August 2, 2008


South Korea to maintain US beef age limit


South Korea will maintain the current age limit of US cattle for beef exports until domestic concerns subside, according to South Korea's agriculture minister Chung Woon-chun on Friday (August 1, 2008).


Chung said it is South Korea's prerogative to discontinue the "Less than 30-mouth Age-Verification Quality System Assessment (QSA) Programme" agreed upon by Seoul and Washington in June. The remarks follow the programme's critics who said the US government or meat exporters could decide that public sentiment in South Korea has improved sufficiently and halt the QSA programme. 


The South Korean public has been critical of the US beef deal since it came to light and there were local concerns that the deal, which lifted nearly all import restrictions, could bring mad cow disease to the Asian country.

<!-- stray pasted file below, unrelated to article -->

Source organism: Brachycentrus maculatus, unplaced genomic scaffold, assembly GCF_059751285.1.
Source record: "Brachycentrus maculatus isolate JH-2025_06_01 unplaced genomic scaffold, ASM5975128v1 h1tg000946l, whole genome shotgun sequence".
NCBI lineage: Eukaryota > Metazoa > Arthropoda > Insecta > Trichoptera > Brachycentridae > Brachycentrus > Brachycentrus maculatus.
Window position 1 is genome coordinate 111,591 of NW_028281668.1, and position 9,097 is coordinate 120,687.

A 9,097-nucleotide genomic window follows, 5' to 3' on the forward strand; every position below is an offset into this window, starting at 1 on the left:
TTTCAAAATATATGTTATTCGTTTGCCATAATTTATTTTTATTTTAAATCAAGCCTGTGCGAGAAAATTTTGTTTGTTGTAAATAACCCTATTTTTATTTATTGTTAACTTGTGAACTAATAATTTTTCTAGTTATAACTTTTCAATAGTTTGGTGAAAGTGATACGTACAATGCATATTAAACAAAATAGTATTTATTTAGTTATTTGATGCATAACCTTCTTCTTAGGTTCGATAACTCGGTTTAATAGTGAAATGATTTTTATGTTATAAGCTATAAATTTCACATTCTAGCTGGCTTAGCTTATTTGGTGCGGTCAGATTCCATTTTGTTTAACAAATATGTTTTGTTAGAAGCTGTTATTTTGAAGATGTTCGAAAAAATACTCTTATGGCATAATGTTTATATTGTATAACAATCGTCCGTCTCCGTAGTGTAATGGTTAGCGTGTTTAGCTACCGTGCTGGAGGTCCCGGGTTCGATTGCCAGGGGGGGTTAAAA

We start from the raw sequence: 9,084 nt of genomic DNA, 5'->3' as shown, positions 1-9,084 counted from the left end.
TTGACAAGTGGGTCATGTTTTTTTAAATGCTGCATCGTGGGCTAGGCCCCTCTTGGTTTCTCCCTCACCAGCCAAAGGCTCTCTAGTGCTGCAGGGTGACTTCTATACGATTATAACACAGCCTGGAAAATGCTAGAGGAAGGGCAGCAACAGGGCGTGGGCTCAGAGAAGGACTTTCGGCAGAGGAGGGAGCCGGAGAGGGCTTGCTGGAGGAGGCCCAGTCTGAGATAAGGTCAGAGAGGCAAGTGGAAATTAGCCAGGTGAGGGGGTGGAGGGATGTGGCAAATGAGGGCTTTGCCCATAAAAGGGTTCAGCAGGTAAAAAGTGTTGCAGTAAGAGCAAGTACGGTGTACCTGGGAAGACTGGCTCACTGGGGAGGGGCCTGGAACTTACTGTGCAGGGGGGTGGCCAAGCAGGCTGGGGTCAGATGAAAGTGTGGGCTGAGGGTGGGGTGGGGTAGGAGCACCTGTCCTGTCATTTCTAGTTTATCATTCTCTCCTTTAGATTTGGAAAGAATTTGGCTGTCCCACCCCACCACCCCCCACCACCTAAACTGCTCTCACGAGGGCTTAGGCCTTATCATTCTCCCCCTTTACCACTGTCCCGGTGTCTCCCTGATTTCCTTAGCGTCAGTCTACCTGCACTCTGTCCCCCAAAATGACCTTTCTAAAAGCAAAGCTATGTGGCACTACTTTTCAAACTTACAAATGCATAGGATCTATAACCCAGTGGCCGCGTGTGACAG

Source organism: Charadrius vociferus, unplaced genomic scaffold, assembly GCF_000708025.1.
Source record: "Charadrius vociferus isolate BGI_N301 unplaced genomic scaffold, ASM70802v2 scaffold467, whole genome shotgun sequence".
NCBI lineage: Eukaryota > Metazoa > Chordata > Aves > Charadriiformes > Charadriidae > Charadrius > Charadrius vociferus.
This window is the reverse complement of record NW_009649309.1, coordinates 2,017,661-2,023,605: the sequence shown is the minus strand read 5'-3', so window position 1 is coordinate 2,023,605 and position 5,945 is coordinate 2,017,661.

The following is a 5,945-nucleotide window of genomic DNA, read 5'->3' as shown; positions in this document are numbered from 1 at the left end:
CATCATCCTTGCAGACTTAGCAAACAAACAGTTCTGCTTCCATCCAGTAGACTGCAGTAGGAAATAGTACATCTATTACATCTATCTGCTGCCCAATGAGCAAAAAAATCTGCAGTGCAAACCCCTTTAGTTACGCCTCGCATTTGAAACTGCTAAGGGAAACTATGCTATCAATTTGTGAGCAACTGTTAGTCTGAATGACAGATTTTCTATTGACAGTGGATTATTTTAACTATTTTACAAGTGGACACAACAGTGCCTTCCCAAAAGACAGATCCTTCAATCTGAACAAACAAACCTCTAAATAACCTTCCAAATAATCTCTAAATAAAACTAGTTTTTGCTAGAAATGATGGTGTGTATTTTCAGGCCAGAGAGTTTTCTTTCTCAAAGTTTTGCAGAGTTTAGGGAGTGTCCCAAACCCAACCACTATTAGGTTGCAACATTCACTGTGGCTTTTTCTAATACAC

The addendum to the April 18 beef pact permits imports of beef only from animals under 30 months old "until Korean consumer confidence in US beef improves."


Chung said the programme is not designed to be maintained permanently but there is no time limit either.


Chung, however, admitted that Seoul had not been fully prepared for the kind of backlash it saw following the April agreement, which led to a spate of public demonstrations that eventually turned violent.


"Since last year when the talks kicked off, the focus of the agriculture ministry had been limited to reducing the fallout to local cattle ranchers," Chung said.


Chung added that the reason he and President Lee publicly apologised for the beef deal was not because US beef poses health risk but because they had not properly gauged the public's concerns.


South Korea resumed quarantine inspections of US beef as of late June, with the first shipments of bone-in beef arriving on Tuesday (July 29, 2008).


South Korea had previously banned all US beef imports after a case mad cow disease was discovered in the US in late 2003. Before the ban, South Korea was the third-largest consumer of US beef, after Japan and Mexico.

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